The Big Dipper is high overhead in May. The middle star of the three stars on the handle is known as a “double star”. The brighter star is joined by a fainter companion, known to the Arabs as the “horse and rider”, and was used as an eye test….try it!
Gemini, the Twins, are standing on the horizon between west and northwest this evening, Castor on the right and Pollux on the left. It was near the feet of Castor, the name of the brother as well as the star, that in 1781 Sir William Herschel discovered a new planet – the one we now call Uranus.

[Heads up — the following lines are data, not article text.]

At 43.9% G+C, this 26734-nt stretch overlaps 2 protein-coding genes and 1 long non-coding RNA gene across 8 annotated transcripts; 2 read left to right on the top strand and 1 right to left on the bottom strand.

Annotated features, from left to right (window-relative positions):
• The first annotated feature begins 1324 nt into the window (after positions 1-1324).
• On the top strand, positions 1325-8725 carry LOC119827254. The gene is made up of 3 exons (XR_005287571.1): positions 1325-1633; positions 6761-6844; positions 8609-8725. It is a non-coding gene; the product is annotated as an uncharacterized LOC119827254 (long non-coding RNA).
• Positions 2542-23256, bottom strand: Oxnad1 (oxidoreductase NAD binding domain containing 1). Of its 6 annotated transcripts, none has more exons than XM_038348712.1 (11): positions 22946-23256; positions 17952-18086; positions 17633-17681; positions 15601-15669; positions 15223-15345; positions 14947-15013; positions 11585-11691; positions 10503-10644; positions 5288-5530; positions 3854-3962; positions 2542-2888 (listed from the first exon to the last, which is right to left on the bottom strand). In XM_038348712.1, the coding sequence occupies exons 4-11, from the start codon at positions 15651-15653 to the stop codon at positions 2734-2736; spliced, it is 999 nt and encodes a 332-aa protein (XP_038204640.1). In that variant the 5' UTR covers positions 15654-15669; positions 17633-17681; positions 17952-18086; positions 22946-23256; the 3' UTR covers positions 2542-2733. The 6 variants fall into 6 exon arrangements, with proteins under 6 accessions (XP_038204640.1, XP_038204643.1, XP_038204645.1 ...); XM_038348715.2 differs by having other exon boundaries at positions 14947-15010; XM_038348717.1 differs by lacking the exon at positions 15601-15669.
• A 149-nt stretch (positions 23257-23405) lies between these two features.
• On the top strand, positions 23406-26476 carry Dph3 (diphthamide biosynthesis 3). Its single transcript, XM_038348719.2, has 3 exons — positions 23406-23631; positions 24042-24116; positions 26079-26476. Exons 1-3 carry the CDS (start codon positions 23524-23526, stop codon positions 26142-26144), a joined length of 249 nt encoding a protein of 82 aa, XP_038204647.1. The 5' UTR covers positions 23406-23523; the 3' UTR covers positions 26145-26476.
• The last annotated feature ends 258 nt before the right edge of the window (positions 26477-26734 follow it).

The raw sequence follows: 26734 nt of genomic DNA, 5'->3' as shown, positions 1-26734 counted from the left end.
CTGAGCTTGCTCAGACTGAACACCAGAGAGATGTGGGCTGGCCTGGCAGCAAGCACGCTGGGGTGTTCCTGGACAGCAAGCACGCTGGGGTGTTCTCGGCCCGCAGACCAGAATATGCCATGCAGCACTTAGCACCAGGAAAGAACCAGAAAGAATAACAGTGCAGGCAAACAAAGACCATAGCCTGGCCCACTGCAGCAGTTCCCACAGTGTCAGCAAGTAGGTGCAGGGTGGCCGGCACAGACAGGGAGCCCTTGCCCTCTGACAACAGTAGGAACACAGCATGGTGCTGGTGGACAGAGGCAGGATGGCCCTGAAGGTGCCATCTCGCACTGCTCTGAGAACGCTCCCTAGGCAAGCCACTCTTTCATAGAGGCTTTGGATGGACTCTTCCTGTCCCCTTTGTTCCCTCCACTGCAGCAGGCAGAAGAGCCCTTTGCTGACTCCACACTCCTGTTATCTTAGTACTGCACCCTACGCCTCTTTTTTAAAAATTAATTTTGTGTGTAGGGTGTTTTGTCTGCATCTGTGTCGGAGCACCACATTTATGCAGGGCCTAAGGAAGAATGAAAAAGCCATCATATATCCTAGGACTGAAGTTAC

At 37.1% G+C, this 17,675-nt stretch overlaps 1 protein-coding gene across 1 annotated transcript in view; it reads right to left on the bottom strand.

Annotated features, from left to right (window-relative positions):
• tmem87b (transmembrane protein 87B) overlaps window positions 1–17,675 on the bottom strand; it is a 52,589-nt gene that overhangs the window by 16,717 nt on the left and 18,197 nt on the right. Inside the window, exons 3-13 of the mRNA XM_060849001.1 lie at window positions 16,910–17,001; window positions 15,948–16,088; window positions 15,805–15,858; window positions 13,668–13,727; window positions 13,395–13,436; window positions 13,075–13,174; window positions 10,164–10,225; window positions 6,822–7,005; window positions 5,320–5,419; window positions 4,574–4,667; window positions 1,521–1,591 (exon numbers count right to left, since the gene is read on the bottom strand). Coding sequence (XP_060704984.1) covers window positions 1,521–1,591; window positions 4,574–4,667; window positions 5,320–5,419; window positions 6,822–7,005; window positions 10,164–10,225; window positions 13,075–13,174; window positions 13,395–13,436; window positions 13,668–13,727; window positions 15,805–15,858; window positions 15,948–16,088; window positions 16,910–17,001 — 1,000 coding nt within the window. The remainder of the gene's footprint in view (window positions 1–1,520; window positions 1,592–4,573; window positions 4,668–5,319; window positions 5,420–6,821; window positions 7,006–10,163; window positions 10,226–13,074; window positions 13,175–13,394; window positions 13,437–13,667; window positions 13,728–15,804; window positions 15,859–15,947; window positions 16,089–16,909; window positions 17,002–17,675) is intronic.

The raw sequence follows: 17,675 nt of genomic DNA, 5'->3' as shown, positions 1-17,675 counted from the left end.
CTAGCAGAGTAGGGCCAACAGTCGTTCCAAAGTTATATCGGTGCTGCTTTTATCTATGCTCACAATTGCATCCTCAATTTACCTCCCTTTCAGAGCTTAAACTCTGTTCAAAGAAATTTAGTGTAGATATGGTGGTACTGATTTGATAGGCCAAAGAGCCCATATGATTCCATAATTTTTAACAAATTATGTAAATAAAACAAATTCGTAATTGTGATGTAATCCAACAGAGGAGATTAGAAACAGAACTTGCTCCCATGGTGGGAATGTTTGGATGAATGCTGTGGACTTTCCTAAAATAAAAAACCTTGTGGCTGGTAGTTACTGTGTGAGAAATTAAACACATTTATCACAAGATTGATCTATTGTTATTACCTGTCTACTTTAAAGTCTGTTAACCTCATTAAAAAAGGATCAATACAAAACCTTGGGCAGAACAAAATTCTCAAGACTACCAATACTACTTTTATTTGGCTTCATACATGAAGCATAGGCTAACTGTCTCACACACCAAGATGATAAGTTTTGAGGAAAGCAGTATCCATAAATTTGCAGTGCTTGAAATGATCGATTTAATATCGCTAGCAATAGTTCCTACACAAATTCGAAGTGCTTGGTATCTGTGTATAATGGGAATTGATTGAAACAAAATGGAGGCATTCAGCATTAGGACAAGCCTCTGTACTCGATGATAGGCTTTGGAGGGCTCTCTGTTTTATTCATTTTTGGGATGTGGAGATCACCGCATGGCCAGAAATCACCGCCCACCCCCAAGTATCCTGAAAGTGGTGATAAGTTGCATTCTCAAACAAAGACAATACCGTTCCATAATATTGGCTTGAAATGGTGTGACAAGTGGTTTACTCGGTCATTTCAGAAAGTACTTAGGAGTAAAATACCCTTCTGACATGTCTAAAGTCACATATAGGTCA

Low above the northern horizon near 10 o’clock this evening, can you make out the letter “W” formed by five medium-bright stars? This forms part of the throne of Cassiopeia, the Queen. To her upper right, still low, you might see a house-shaped pattern – a box with a triangle on top. This is the Queen’s husband, King Cepheus.